BLUE ECONOMY

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Commitment to the development of the Blue Economy has been expressed by a mention in the budget speech. This has laid the foundation and will provide the initial traction to create the space for implementation of the strategy.

  • The development of the Blue Economy can play a critical role in nation building.
  • It would enhance the GDP, not just by exploitation of under-water resources but by developing it as a platform for infrastructure expansion into the ocean, especially when there is a shortage of space on land.
  • The idea is to expand port activities on the sea rather than on land.
  • There is possible re-calibration of its growth potential, first, by improving the measurement of its contribution to the economy and then through strategic policy interventions to enhance its contribution to manufacturing and services.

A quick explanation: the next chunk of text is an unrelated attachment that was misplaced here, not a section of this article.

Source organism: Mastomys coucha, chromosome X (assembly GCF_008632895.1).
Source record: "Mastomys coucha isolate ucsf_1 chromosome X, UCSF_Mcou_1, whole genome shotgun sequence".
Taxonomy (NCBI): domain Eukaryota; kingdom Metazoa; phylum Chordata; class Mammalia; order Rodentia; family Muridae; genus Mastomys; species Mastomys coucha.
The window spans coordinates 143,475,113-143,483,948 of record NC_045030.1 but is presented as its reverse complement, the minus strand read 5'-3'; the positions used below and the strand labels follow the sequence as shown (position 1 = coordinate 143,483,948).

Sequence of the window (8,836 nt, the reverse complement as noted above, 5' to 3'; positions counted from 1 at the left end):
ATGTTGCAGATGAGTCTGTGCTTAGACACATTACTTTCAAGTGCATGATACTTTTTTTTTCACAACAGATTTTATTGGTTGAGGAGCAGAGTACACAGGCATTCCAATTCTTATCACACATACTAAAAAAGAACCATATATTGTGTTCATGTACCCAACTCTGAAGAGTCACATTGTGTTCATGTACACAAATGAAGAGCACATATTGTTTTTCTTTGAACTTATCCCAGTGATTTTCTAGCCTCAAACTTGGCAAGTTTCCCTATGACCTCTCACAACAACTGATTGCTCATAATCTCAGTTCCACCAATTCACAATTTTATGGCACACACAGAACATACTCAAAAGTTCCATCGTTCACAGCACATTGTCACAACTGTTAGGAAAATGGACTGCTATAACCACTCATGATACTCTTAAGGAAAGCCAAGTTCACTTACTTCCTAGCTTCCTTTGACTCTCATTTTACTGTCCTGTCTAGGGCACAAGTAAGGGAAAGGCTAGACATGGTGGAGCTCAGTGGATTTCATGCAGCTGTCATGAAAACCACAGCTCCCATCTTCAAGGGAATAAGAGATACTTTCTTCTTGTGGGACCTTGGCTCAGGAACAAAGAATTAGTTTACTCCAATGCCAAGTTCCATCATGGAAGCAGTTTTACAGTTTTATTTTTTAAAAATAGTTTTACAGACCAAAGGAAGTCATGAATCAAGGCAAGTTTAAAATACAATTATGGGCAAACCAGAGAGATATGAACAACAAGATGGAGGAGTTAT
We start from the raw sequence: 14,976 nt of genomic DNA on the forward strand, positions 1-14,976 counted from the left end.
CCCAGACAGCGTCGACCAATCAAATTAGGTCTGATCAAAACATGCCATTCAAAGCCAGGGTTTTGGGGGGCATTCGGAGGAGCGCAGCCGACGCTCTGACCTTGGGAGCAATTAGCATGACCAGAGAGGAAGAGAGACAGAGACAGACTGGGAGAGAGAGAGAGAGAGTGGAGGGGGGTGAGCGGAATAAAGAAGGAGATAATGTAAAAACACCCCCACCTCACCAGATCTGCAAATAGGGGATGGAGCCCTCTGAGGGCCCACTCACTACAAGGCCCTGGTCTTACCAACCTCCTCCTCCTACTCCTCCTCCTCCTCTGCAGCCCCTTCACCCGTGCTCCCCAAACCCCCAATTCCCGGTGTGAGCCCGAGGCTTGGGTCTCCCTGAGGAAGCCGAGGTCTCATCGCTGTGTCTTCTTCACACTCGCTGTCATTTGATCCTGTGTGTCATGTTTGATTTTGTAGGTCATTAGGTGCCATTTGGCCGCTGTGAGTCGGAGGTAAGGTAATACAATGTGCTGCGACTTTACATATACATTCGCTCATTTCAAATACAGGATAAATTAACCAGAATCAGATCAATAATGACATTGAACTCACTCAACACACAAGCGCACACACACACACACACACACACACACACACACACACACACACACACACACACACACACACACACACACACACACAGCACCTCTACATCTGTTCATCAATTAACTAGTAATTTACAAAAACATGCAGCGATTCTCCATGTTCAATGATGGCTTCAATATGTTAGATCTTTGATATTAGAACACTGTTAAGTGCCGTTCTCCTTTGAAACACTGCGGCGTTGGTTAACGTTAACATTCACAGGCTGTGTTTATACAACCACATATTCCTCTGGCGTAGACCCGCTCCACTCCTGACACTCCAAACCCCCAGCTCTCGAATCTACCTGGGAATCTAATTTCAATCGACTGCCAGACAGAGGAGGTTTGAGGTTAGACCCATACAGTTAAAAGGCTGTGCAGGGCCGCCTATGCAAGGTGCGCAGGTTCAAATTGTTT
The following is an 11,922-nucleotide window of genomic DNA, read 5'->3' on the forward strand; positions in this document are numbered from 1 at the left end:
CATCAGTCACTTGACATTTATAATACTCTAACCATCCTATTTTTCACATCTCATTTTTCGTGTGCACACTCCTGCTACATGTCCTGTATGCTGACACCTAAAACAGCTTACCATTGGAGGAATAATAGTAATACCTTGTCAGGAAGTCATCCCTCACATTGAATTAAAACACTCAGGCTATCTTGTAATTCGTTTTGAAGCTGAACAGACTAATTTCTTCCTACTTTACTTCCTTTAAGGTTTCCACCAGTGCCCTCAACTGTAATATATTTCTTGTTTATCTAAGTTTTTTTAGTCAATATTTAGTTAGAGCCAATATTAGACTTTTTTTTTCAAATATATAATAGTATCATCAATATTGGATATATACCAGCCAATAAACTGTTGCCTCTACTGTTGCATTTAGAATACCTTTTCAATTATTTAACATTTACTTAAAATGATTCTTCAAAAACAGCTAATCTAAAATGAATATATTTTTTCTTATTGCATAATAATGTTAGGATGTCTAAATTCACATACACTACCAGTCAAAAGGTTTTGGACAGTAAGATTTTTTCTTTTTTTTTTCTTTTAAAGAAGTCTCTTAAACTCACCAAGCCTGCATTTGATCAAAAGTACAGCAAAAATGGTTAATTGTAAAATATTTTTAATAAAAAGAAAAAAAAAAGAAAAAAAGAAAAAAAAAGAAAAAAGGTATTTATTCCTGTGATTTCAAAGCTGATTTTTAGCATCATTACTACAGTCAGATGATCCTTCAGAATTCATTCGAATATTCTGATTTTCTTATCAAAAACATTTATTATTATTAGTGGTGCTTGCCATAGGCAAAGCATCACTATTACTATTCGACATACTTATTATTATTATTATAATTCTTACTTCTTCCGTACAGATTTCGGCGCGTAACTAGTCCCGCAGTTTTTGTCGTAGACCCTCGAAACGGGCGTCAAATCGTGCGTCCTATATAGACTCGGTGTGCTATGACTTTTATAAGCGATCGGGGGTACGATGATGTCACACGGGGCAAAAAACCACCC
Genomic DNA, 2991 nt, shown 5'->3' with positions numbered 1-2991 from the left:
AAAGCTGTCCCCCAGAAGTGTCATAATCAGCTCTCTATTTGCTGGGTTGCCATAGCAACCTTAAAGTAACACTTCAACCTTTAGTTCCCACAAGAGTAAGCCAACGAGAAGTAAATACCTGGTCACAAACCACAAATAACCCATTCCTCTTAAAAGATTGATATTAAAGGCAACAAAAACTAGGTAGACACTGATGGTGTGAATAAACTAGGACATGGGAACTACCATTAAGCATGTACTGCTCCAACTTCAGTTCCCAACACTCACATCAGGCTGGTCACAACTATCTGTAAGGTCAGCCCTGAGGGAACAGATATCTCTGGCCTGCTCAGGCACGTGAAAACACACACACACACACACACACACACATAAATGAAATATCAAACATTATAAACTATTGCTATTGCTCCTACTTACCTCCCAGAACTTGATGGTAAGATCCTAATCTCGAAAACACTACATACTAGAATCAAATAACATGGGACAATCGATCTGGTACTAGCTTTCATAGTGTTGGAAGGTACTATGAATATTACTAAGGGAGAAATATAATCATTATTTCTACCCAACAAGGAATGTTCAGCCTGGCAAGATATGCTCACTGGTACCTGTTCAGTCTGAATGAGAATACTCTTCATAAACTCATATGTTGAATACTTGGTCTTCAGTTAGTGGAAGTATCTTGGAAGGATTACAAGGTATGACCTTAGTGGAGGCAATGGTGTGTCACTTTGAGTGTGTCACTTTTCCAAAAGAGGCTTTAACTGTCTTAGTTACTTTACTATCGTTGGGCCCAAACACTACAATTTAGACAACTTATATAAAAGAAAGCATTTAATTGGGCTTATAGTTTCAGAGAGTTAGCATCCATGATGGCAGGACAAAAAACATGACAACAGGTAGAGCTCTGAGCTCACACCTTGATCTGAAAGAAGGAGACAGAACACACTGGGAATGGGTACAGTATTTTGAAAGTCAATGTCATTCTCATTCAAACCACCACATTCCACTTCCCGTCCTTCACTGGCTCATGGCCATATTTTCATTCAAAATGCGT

• A time-bound action plan can be set using the SMART (Specific, Measurable, Achievable, Realistic, Time-tested) formula.
  • A graded policy intervention will be the first part of implementation.
  • For the success of the idea, a dedicated national-level institution, skilled in such state-of-the-art analytical approaches, will have to be given this responsibility.

Scopes of growth and development

  • The sub-sectors includes blue trade in both goods and services, including the development of marine services (such as port services, ship repair, maritime finance and insurance, marine ICT and digitisation)
  • Blue investment (port and transloading in mid-seas, coastal-to-hinterland connectivity)
  • Blue SMEs — a sub-category of the SMEs as defined by the Ministry of Small and Medium Enterprises (MSME)
  • Blue manufacturing (development of dedicated industrial parks, as is being envisaged under the Sagarmala, protection risks of coastal natural calamities, etc.)
  • Some time-tested paradigms of PPPs (Public Private Partnerships) will be ideal for the growth and development of the sector.
  • A mechanism to coordinate the efforts of the coastal districts/municipalities/panchayats, coastal state governments, and the Union government will need to be established.